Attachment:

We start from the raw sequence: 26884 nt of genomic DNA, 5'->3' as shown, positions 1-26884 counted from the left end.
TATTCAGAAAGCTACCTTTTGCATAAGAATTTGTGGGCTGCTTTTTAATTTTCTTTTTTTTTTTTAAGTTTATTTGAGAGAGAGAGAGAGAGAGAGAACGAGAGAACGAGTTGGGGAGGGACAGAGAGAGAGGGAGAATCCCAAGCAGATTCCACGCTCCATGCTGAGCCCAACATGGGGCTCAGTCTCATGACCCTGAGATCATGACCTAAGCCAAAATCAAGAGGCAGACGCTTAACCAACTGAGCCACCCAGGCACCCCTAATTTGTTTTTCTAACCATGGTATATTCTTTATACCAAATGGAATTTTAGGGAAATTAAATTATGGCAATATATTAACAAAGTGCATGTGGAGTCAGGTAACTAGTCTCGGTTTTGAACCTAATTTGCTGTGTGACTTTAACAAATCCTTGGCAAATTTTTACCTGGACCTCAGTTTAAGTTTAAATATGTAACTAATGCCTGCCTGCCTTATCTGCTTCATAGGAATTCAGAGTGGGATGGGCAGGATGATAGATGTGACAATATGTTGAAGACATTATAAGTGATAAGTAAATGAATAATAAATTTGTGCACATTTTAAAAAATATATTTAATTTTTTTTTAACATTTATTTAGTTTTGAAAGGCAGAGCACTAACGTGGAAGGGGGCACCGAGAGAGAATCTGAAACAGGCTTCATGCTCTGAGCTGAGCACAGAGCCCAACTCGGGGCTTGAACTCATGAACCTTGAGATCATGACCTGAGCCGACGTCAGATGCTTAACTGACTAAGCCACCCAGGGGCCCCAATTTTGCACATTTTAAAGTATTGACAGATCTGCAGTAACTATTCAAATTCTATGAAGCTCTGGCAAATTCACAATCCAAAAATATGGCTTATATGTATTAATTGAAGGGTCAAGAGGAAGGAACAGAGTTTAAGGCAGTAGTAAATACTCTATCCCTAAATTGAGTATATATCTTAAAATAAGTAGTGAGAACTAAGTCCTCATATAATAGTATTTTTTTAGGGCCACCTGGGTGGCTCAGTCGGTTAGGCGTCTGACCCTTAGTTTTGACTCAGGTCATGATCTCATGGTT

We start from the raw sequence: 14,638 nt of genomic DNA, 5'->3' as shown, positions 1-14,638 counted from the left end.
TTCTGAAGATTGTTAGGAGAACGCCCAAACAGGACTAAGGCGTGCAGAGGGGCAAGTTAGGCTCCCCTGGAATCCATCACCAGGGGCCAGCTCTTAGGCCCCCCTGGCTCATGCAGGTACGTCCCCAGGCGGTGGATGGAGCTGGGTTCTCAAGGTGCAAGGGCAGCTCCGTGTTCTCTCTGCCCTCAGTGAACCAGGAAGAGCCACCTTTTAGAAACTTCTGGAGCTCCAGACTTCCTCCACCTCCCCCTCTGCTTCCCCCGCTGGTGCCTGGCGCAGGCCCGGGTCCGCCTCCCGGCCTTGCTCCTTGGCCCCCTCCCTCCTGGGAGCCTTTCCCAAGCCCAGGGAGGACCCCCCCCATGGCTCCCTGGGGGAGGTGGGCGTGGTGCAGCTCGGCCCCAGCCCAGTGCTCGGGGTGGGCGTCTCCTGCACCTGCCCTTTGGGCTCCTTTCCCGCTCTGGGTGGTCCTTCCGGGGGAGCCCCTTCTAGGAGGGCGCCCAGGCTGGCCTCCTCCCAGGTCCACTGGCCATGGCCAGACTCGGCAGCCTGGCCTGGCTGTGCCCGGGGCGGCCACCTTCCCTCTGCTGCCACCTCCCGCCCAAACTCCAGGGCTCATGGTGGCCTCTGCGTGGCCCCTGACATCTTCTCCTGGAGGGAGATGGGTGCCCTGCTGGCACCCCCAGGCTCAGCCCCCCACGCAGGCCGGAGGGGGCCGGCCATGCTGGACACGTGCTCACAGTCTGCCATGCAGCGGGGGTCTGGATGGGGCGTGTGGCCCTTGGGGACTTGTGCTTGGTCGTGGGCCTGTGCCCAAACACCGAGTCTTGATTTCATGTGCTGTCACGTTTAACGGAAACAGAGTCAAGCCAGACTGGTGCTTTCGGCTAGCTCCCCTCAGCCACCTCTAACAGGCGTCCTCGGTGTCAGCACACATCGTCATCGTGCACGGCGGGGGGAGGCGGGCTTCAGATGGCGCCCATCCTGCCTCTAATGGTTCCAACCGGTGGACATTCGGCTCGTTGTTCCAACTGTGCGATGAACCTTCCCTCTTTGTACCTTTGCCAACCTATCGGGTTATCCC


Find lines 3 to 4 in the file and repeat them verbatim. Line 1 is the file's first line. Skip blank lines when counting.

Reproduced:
We start from the raw sequence: 14,638 nt of genomic DNA, 5'->3' as shown, positions 1-14,638 counted from the left end.
TTCTGAAGATTGTTAGGAGAACGCCCAAACAGGACTAAGGCGTGCAGAGGGGCAAGTTAGGCTCCCCTGGAATCCATCACCAGGGGCCAGCTCTTAGGCCCCCCTGGCTCATGCAGGTACGTCCCCAGGCGGTGGATGGAGCTGGGTTCTCAAGGTGCAAGGGCAGCTCCGTGTTCTCTCTGCCCTCAGTGAACCAGGAAGAGCCACCTTTTAGAAACTTCTGGAGCTCCAGACTTCCTCCACCTCCCCCTCTGCTTCCCCCGCTGGTGCCTGGCGCAGGCCCGGGTCCGCCTCCCGGCCTTGCTCCTTGGCCCCCTCCCTCCTGGGAGCCTTTCCCAAGCCCAGGGAGGACCCCCCCCATGGCTCCCTGGGGGAGGTGGGCGTGGTGCAGCTCGGCCCCAGCCCAGTGCTCGGGGTGGGCGTCTCCTGCACCTGCCCTTTGGGCTCCTTTCCCGCTCTGGGTGGTCCTTCCGGGGGAGCCCCTTCTAGGAGGGCGCCCAGGCTGGCCTCCTCCCAGGTCCACTGGCCATGGCCAGACTCGGCAGCCTGGCCTGGCTGTGCCCGGGGCGGCCACCTTCCCTCTGCTGCCACCTCCCGCCCAAACTCCAGGGCTCATGGTGGCCTCTGCGTGGCCCCTGACATCTTCTCCTGGAGGGAGATGGGTGCCCTGCTGGCACCCCCAGGCTCAGCCCCCCACGCAGGCCGGAGGGGGCCGGCCATGCTGGACACGTGCTCACAGTCTGCCATGCAGCGGGGGTCTGGATGGGGCGTGTGGCCCTTGGGGACTTGTGCTTGGTCGTGGGCCTGTGCCCAAACACCGAGTCTTGATTTCATGTGCTGTCACGTTTAACGGAAACAGAGTCAAGCCAGACTGGTGCTTTCGGCTAGCTCCCCTCAGCCACCTCTAACAGGCGTCCTCGGTGTCAGCACACATCGTCATCGTGCACGGCGGGGGGAGGCGGGCTTCAGATGGCGCCCATCCTGCCTCTAATGGTTCCAACCGGTGGACATTCGGCTCGTTGTTCCAACTGTGCGATGAACCTTCCCTCTTTGTACCTTTGCCAACCTATCGGGTTATCCC